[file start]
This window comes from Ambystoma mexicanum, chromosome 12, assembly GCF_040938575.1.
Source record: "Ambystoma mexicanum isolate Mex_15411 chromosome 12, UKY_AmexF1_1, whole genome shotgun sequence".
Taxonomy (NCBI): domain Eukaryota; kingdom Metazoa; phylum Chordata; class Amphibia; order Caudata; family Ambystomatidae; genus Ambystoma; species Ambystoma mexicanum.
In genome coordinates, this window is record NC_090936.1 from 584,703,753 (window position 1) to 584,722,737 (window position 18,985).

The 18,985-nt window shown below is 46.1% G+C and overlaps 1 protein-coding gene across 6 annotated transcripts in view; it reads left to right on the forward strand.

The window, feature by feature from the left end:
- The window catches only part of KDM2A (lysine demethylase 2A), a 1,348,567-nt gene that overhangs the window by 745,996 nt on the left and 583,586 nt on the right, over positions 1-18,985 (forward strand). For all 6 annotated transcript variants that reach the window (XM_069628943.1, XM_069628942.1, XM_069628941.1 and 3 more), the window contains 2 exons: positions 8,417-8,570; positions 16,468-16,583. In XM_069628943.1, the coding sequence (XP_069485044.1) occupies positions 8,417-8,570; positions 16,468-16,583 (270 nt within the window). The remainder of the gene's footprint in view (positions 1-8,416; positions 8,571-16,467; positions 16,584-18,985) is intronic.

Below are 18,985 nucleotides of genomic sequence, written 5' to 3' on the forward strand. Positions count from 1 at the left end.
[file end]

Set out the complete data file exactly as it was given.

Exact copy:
This window comes from Ambystoma mexicanum, chromosome 12, assembly GCF_040938575.1.
Source record: "Ambystoma mexicanum isolate Mex_15411 chromosome 12, UKY_AmexF1_1, whole genome shotgun sequence".
Taxonomy (NCBI): domain Eukaryota; kingdom Metazoa; phylum Chordata; class Amphibia; order Caudata; family Ambystomatidae; genus Ambystoma; species Ambystoma mexicanum.
In genome coordinates, this window is record NC_090936.1 from 584,703,753 (window position 1) to 584,722,737 (window position 18,985).

The 18,985-nt window shown below is 46.1% G+C and overlaps 1 protein-coding gene across 6 annotated transcripts in view; it reads left to right on the forward strand.

The window, feature by feature from the left end:
- The window catches only part of KDM2A (lysine demethylase 2A), a 1,348,567-nt gene that overhangs the window by 745,996 nt on the left and 583,586 nt on the right, over positions 1-18,985 (forward strand). For all 6 annotated transcript variants that reach the window (XM_069628943.1, XM_069628942.1, XM_069628941.1 and 3 more), the window contains 2 exons: positions 8,417-8,570; positions 16,468-16,583. In XM_069628943.1, the coding sequence (XP_069485044.1) occupies positions 8,417-8,570; positions 16,468-16,583 (270 nt within the window). The remainder of the gene's footprint in view (positions 1-8,416; positions 8,571-16,467; positions 16,584-18,985) is intronic.

Below are 18,985 nucleotides of genomic sequence, written 5' to 3' on the forward strand. Positions count from 1 at the left end.